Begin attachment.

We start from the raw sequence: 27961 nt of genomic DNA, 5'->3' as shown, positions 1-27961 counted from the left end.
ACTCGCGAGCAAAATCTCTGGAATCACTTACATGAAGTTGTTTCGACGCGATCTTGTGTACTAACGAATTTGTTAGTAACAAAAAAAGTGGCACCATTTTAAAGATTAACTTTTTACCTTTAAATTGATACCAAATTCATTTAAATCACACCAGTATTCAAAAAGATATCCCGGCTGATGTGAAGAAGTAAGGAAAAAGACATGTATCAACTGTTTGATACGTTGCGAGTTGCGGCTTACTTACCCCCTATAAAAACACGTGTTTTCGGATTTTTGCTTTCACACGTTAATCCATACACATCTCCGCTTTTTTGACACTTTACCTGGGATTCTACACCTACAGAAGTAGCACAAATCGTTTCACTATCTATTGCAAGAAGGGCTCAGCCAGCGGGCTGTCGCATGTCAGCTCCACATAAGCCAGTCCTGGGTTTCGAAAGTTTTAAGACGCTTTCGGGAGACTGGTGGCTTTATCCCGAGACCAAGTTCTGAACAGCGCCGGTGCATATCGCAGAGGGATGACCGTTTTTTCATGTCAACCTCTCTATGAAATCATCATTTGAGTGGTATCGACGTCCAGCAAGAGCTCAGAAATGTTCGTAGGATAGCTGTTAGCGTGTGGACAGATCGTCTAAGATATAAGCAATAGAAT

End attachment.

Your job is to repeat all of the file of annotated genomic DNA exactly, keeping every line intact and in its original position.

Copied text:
We start from the raw sequence: 27961 nt of genomic DNA, 5'->3' as shown, positions 1-27961 counted from the left end.
ACTCGCGAGCAAAATCTCTGGAATCACTTACATGAAGTTGTTTCGACGCGATCTTGTGTACTAACGAATTTGTTAGTAACAAAAAAAGTGGCACCATTTTAAAGATTAACTTTTTACCTTTAAATTGATACCAAATTCATTTAAATCACACCAGTATTCAAAAAGATATCCCGGCTGATGTGAAGAAGTAAGGAAAAAGACATGTATCAACTGTTTGATACGTTGCGAGTTGCGGCTTACTTACCCCCTATAAAAACACGTGTTTTCGGATTTTTGCTTTCACACGTTAATCCATACACATCTCCGCTTTTTTGACACTTTACCTGGGATTCTACACCTACAGAAGTAGCACAAATCGTTTCACTATCTATTGCAAGAAGGGCTCAGCCAGCGGGCTGTCGCATGTCAGCTCCACATAAGCCAGTCCTGGGTTTCGAAAGTTTTAAGACGCTTTCGGGAGACTGGTGGCTTTATCCCGAGACCAAGTTCTGAACAGCGCCGGTGCATATCGCAGAGGGATGACCGTTTTTTCATGTCAACCTCTCTATGAAATCATCATTTGAGTGGTATCGACGTCCAGCAAGAGCTCAGAAATGTTCGTAGGATAGCTGTTAGCGTGTGGACAGATCGTCTAAGATATAAGCAATAGAAT